Supreme Court Decision in Moore v. U.S. Harms Small Businesses with Expanded Taxing Power


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The National Federation of Independent Business (NFIB) has expressed significant disappointment with the U.S. Supreme Court’s decision in the case of Moore v. United States. This ruling upheld the Ninth Circuit’s decision, which broadened the definition of “income” under the Sixteenth Amendment to include unrealized appreciation of property. According to the NFIB, this expansion will lead to increased tax burdens on small businesses, a move they argue will have adverse financial implications.

Beth Milito, Executive Director of NFIB’s Small Business Legal Center, voiced her concerns about the decision’s impact on small business owners. “Small businesses will financially feel the consequences of this Supreme Court’s decision,” Milito stated. “By going against precedent and allowing ‘income’ to include unrealized gains, the decision will have a devastating impact on Main Street. We are disappointed in today’s ruling.”

The case revolves around the interpretation of the Sixteenth Amendment, which grants Congress the power to levy taxes on incomes, regardless of the source. Historically, “income” has been understood to mean realized gains—actual earnings from transactions such as wages, sales of goods, or capital gains from sold investments. The Supreme Court’s decision to include unrealized gains—appreciations in the value of assets that have not been sold—marks a significant departure from this precedent.

In its amicus brief filed with the Buckeye Institute, the NFIB argued two primary points. First, they contended that the Court of Appeal’s decision is erroneous and disrupts the established constitutional boundaries on federal taxation. By redefining “income” to include unrealized gains, the ruling effectively allows the federal government to tax value that has not yet been actualized or received by the taxpayer. Second, the NFIB argued that the Mandatory Repatriation Tax, which was part of the Tax Cuts and Jobs Act, should be considered severable from the rest of the legislation. This means that if the Mandatory Repatriation Tax is deemed unconstitutional, it should not invalidate the entire Tax Cuts and Jobs Act.

The broader implications of this decision concern small business owners. Many small businesses hold assets that appreciate over time, such as real estate, equipment, or intellectual property. Under this new interpretation, they could be taxed on these unrealized gains, even if they have not sold the assets or realized any cash benefit. This could create cash flow challenges, as businesses would need to find funds to pay taxes on non-liquid assets. The NFIB fears that this will place a substantial financial strain on small businesses, potentially leading to reduced investment in growth, hiring, and other critical business activities.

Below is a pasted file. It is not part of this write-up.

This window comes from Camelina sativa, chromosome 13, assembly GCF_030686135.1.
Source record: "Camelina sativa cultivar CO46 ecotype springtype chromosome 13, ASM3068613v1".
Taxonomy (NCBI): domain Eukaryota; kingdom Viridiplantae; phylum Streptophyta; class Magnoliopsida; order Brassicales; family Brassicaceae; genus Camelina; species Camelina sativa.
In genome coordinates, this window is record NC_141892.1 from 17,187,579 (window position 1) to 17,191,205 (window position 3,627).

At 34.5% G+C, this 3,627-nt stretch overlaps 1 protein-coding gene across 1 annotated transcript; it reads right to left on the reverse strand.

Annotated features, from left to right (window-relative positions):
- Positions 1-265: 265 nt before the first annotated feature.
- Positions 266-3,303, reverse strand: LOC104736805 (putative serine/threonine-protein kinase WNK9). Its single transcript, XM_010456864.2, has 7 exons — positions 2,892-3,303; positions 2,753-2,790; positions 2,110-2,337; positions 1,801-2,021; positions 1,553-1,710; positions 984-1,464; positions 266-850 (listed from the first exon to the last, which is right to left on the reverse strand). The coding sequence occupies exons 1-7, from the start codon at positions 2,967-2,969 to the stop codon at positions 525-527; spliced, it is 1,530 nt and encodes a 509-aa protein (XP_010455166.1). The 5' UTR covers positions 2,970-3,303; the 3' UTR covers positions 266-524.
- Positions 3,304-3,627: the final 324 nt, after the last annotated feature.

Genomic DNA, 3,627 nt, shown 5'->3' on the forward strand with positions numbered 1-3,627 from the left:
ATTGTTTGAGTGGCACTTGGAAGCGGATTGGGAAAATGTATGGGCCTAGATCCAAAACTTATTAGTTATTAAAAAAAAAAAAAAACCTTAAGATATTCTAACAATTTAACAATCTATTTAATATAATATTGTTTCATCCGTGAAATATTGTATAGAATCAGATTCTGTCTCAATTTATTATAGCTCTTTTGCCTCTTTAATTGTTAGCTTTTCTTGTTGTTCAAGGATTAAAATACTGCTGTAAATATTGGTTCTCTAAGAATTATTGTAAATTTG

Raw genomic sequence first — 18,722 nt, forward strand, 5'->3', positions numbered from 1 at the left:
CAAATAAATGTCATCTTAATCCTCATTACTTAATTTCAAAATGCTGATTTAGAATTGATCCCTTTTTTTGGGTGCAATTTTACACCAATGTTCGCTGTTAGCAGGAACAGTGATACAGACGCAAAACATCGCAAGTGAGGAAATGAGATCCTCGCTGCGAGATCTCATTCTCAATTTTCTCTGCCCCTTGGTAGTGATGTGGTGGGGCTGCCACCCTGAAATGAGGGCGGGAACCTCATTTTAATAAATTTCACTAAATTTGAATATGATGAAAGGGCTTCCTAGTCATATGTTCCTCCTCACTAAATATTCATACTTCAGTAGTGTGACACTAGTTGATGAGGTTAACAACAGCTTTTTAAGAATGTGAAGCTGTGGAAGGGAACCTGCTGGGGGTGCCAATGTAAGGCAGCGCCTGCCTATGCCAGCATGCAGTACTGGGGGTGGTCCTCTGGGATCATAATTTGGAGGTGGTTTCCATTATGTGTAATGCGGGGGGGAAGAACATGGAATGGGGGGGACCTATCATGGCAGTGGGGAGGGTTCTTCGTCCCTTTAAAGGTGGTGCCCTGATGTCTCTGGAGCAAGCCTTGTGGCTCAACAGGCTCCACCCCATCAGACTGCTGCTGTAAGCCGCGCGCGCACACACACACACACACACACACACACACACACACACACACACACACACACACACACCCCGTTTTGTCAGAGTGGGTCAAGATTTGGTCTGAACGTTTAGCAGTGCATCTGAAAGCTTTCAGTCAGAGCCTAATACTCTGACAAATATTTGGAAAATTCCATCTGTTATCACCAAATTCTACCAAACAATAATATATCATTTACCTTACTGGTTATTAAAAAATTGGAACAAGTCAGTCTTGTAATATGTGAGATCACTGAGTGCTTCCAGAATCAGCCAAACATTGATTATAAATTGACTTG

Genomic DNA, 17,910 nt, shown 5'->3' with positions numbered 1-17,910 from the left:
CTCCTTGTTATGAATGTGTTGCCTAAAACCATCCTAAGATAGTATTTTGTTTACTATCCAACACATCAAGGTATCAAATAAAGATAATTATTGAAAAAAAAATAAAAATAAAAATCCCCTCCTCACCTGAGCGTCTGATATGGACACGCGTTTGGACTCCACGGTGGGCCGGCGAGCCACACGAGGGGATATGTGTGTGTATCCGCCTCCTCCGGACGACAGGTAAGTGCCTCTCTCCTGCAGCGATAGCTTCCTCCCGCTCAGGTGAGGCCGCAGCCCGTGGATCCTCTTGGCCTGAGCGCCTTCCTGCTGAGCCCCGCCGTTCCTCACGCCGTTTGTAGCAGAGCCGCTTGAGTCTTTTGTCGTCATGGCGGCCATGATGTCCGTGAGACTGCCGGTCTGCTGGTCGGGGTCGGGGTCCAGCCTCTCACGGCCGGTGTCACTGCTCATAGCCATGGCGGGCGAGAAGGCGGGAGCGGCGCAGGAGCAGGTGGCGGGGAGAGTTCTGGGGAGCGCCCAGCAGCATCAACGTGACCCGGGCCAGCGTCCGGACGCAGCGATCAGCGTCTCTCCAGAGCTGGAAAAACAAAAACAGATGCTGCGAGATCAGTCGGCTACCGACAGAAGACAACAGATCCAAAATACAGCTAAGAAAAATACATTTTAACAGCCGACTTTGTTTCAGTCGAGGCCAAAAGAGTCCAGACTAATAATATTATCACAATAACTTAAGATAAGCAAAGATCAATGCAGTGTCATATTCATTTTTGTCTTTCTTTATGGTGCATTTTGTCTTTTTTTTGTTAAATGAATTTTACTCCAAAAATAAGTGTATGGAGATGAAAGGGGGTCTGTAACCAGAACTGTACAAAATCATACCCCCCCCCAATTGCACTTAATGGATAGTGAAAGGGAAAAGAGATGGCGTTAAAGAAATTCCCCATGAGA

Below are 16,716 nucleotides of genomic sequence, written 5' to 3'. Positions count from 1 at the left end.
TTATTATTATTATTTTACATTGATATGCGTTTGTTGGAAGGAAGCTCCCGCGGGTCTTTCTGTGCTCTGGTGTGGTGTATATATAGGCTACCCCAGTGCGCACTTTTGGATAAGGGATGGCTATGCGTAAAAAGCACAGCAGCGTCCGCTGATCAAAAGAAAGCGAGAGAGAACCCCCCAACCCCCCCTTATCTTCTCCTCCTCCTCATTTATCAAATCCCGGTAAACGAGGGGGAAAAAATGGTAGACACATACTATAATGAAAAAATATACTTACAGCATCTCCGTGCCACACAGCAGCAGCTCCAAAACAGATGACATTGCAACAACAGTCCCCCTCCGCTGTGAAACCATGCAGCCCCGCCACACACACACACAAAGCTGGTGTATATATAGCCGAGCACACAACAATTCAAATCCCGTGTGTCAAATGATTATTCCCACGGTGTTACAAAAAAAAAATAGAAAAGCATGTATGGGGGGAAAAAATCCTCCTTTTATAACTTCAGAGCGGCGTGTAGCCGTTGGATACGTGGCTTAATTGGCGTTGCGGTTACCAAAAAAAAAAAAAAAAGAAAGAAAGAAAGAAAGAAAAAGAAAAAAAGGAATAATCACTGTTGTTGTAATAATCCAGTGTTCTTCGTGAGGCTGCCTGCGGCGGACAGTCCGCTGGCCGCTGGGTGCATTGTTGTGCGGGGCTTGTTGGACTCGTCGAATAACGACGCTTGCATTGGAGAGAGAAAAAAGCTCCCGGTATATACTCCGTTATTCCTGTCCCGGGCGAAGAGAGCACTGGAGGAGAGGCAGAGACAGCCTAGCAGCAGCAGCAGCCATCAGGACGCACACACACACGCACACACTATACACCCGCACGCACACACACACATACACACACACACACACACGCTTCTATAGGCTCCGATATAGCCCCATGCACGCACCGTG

The NFIB’s Small Business Legal Center is dedicated to protecting the rights of small business owners in courts across the country. They are actively involved in more than 40 cases at both federal and state levels, as well as in the U.S. Supreme Court. Their involvement in Moore v. United States underscores their commitment to defending small businesses from what they view as overreaching and financially harmful governmental policies.

As small businesses already navigate the complexities of a challenging economic environment, this decision adds another layer of uncertainty and financial burden. The NFIB continues to advocate for legislative and judicial measures that support rather than hinder the small business community. They call on policymakers to consider the long-term impacts of such decisions on the backbone of the American economy—its small businesses.

The Supreme Court’s decision in Moore v. United States is poised to reshape the landscape of federal taxation. Small business owners, advocates, and legal experts will undoubtedly continue to scrutinize its implications and seek ways to mitigate its impact on the small business sector.

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Michael Guta Michael Guta is the Assistant Editor at Small Business Trends and has been with the team for 9 years. He currently manages its East African editorial team. Michael brings with him many years of content experience in the digital ecosystem covering a wide range of industries. He holds a B.S. in Information Communication Technology, with an emphasis in Technology Management.